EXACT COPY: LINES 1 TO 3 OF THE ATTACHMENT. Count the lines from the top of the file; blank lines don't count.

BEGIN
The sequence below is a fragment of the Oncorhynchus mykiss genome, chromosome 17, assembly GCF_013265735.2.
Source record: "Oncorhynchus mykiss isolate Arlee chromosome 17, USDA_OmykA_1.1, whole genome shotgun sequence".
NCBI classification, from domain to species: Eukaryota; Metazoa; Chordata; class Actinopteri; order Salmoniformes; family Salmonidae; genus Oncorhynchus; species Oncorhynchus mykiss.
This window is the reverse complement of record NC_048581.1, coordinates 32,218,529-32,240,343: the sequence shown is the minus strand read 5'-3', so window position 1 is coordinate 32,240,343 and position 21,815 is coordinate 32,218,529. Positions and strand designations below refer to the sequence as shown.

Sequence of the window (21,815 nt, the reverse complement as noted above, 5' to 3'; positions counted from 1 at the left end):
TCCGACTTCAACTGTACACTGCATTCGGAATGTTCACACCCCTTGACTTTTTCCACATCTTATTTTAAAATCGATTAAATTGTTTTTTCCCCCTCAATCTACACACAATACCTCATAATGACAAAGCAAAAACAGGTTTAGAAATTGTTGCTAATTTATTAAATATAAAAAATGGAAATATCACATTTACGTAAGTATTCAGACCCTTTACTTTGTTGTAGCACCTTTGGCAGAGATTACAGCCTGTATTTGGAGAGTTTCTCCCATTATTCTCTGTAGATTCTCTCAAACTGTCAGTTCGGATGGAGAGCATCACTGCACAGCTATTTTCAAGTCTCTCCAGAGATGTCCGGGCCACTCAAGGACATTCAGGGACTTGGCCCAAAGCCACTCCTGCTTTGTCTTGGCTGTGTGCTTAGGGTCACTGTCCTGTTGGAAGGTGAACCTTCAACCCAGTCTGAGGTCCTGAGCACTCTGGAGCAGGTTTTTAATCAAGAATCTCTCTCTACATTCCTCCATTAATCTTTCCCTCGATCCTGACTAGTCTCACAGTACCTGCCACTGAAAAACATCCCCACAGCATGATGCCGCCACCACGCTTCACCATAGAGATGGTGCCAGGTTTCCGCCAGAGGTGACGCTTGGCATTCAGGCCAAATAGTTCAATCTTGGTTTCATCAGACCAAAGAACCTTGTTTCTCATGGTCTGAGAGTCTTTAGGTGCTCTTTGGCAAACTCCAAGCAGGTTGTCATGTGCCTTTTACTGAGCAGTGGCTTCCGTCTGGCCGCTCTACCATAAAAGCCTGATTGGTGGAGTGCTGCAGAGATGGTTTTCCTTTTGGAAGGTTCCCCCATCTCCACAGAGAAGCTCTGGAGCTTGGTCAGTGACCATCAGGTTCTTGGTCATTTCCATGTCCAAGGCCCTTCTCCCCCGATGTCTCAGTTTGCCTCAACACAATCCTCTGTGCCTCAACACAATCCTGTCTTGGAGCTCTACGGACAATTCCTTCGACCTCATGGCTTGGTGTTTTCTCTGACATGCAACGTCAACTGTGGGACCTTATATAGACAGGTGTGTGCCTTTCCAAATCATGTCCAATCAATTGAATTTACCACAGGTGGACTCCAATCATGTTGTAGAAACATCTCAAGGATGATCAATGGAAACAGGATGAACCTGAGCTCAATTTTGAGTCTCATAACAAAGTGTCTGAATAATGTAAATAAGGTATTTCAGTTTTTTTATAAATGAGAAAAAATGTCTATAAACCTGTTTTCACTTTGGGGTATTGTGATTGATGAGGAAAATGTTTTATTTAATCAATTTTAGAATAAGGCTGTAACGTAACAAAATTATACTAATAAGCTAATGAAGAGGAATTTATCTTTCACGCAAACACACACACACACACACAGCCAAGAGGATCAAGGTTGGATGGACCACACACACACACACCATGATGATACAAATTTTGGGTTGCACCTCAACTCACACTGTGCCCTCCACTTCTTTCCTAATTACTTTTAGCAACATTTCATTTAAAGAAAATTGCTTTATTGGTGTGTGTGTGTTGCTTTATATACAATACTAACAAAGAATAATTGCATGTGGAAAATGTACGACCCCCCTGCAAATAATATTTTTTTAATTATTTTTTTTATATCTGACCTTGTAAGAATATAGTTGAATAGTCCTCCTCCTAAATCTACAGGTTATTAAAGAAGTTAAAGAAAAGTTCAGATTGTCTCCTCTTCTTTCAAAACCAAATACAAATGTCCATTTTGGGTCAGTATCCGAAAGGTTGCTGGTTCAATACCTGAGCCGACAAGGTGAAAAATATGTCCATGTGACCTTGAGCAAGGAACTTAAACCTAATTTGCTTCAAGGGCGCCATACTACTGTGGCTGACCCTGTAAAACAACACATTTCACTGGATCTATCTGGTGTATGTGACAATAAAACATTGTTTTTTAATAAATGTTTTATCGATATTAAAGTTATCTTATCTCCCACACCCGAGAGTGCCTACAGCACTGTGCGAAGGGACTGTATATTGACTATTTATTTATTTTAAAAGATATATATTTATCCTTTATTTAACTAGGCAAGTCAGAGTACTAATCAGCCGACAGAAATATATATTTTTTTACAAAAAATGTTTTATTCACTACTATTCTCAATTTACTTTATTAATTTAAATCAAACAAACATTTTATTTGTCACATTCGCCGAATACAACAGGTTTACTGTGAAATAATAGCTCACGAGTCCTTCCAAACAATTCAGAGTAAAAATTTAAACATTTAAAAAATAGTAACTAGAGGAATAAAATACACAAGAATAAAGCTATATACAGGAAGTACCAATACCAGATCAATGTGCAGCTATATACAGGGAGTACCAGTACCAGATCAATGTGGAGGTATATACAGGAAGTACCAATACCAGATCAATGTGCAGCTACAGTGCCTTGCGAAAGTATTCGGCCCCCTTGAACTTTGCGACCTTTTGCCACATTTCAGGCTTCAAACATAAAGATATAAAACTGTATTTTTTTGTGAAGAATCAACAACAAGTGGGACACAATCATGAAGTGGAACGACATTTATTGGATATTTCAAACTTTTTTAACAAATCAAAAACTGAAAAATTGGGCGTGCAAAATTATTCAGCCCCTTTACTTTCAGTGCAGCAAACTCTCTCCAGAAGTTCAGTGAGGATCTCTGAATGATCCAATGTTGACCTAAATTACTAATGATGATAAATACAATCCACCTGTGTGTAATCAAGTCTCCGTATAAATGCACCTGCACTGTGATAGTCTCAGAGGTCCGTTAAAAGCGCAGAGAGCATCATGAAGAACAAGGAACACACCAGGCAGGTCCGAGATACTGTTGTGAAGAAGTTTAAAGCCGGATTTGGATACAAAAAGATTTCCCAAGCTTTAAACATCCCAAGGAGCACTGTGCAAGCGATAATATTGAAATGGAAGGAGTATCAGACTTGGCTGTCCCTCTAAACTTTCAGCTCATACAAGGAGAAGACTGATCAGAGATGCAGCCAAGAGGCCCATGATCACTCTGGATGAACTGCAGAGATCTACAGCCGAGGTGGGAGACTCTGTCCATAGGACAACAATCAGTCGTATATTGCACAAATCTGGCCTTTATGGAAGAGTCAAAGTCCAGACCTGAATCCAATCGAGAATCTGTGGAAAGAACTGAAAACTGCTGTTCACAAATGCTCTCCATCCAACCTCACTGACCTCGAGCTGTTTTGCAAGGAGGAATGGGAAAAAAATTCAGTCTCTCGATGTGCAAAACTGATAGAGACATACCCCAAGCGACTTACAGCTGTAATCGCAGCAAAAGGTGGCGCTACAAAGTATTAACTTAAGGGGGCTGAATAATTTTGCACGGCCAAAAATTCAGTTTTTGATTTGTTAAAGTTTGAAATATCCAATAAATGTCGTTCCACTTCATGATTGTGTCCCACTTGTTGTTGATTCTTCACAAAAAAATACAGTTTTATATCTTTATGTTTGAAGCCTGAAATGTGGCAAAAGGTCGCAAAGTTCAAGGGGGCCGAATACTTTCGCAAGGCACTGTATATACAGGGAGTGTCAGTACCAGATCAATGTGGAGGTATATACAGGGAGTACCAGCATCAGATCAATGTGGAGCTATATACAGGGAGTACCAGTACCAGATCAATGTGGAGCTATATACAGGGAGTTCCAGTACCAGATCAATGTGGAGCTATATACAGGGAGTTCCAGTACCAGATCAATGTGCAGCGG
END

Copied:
The sequence below is a fragment of the Oncorhynchus mykiss genome, chromosome 17, assembly GCF_013265735.2.
Source record: "Oncorhynchus mykiss isolate Arlee chromosome 17, USDA_OmykA_1.1, whole genome shotgun sequence".
NCBI classification, from domain to species: Eukaryota; Metazoa; Chordata; class Actinopteri; order Salmoniformes; family Salmonidae; genus Oncorhynchus; species Oncorhynchus mykiss.